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Hospitals are reevaluating the number of administrators they need to be successful—and some organizations are finding that smaller is better.
For many hospitals, layoffs are an inevitable part of life. As market dynamics change and budgets tighten, most organizations eventually will find themselves restructuring their work force one way or another to better meet the needs of their community while remaining financially viable. Such restructuring can take many forms—shifting payroll dollars from a bloated department to a growing one, consolidating duties into a new position, outsourcing certain functions to improve efficiency. But in recent months, downsizing has hit some hospitals and health systems in a not-so-typical department: the administrative team.
Why would a hospital eliminate a senior leadership position? Organizations are cutting administrative positions for four main reasons, says Susie Krentz, senior principal and practice director of the strategy practice at Noblis' Center for Health Innovation:
- The economic crisis is forcing many hospitals to focus on cost containment.
- Hospitals want to reduce bureaucracy. "There is this effort to increase the nimbleness of the organization and decrease some of the layers."
- Leadership downsizing helps better align increasingly scarce resources around the hospital's priorities.
- Some multihospital systems are looking to better leverage the benefits of being in a larger organization.
Factors can converge to spark leadership restructuring at organizations fitting any number of profiles—downsizing is not unique to any one type of facility or region of the country. So how do hospitals know when the administrative team needs an adjustment?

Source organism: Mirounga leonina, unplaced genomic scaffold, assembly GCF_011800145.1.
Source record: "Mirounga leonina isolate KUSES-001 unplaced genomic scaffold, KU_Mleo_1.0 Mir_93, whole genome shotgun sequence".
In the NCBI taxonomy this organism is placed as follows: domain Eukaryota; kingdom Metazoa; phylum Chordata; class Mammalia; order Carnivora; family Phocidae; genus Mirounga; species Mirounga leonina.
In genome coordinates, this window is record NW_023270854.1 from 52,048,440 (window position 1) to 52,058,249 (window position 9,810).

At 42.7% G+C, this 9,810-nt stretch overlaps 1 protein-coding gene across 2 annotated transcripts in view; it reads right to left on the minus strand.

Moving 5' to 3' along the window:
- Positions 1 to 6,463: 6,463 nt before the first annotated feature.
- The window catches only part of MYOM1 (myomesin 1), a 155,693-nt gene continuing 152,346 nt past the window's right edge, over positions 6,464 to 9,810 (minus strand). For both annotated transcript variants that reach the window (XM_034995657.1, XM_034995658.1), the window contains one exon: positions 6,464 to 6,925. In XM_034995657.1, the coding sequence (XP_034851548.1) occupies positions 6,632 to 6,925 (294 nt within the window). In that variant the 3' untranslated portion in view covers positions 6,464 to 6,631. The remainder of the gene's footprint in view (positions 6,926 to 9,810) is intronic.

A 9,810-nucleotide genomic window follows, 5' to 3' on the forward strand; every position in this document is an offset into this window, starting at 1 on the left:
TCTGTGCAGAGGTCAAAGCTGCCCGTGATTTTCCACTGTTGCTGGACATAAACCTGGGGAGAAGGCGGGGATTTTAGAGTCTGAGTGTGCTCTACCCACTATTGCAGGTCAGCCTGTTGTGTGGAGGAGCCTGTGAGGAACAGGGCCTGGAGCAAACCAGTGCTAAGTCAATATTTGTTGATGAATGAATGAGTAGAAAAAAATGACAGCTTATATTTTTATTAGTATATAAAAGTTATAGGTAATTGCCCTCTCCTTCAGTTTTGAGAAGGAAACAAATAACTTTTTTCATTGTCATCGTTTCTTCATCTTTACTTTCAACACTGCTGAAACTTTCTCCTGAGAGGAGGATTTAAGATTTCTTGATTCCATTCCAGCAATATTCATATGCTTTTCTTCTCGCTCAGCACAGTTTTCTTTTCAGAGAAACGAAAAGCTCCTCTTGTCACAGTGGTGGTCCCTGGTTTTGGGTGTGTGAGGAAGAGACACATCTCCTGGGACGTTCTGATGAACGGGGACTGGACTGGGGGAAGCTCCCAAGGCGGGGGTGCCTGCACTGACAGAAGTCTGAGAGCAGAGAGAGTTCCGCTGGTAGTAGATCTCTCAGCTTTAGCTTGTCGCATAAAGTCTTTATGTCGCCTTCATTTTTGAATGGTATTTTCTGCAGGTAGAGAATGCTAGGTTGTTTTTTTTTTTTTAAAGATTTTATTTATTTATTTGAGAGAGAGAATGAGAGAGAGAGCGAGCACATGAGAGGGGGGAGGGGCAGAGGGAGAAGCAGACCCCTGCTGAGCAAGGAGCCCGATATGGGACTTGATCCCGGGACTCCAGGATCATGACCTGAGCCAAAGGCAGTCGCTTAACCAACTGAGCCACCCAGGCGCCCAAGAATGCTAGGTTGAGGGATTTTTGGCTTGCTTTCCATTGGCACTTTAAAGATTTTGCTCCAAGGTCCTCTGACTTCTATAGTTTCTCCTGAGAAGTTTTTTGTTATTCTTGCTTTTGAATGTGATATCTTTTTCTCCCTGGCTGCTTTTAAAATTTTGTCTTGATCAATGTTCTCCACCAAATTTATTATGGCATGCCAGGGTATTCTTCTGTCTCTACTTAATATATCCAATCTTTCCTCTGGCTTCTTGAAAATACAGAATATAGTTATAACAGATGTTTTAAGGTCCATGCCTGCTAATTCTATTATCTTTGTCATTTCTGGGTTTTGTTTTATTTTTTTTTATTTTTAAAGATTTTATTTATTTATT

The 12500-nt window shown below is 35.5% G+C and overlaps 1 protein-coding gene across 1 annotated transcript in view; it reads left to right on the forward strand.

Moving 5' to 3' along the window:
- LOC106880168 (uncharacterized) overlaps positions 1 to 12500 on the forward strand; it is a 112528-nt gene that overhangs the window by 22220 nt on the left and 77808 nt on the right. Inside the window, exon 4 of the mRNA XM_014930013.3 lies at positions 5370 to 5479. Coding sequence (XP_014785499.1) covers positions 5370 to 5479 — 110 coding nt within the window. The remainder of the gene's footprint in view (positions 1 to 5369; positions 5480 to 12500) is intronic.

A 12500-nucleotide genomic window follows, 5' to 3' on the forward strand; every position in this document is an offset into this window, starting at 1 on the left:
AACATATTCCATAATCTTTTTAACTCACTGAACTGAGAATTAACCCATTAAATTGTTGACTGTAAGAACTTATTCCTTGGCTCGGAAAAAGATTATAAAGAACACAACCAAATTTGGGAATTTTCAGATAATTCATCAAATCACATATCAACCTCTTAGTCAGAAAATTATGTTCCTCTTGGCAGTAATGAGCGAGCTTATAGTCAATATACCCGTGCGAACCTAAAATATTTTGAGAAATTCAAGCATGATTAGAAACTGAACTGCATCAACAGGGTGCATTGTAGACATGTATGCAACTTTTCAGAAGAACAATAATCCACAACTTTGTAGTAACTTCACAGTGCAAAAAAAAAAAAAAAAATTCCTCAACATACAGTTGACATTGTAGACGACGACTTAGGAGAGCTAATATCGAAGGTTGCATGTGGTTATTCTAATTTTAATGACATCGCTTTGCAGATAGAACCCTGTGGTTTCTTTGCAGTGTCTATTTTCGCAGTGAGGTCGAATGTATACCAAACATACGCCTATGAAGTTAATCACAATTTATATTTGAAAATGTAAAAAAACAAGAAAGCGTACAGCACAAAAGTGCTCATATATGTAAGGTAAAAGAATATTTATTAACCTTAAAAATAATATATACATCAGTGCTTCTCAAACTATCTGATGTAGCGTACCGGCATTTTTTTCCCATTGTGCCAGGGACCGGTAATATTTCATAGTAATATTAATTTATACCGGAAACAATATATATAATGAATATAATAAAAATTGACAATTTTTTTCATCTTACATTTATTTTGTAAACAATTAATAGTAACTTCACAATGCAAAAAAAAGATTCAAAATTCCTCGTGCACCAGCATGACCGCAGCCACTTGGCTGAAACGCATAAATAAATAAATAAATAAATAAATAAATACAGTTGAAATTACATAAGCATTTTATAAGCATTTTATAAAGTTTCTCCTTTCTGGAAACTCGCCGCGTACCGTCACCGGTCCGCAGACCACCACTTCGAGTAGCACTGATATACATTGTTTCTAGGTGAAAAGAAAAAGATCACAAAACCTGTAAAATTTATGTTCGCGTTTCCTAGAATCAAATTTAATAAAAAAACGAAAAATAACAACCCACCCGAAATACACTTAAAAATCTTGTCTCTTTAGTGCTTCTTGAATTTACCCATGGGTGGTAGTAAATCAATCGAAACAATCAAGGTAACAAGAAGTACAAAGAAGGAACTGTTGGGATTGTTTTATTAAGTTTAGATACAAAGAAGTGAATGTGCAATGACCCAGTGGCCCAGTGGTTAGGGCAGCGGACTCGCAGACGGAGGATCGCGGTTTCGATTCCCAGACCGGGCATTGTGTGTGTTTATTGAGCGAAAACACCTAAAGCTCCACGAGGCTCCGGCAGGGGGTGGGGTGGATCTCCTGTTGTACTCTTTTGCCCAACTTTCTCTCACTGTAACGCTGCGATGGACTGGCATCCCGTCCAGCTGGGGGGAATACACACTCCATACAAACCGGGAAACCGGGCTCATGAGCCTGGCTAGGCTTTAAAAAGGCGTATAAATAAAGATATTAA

Leaner executive team
Bob Hawley, the CEO of Slidell (LA) Memorial Hospital, made the decision to lay off about 18 employees—including four senior executive team members—this past May. Slidell Memorial, a 160-staffed-bed community hospital located about 30 miles northeast of New Orleans, competes with a full-service, for-profit hospital in town as well as a physician-owned heart hospital, surgical hospital, and orthopedic hospital. That competitive atmosphere combined with a tough economy and the post-Katrina environment is chipping away at Slidell's patient volumes and profits, says Hawley.
So he downsized his senior management team from nine members to five and switched from a service-line management structure to a more traditional model. His new team includes a CEO, chief financial officer, chief medical officer, chief nursing officer, and a chief of ancillary services. Positions that didn't make the cut were the associate administrator of cardiology, the associate administrator of surgery, the chief information officer, and the director of nursing.
Hawley also wanted to streamline the hospital's ability to make decisions. "I wanted to eliminate layers. We had two or three people between the CNO and unit director," he says. So rather than having nurse unit managers report to a director of nursing who then reported to the CNO, Slidell eliminated the director of nursing position. All six nurse managers now report directly to the CNO, Hawley explains. Overall, Slidell reduced department heads by 33%.
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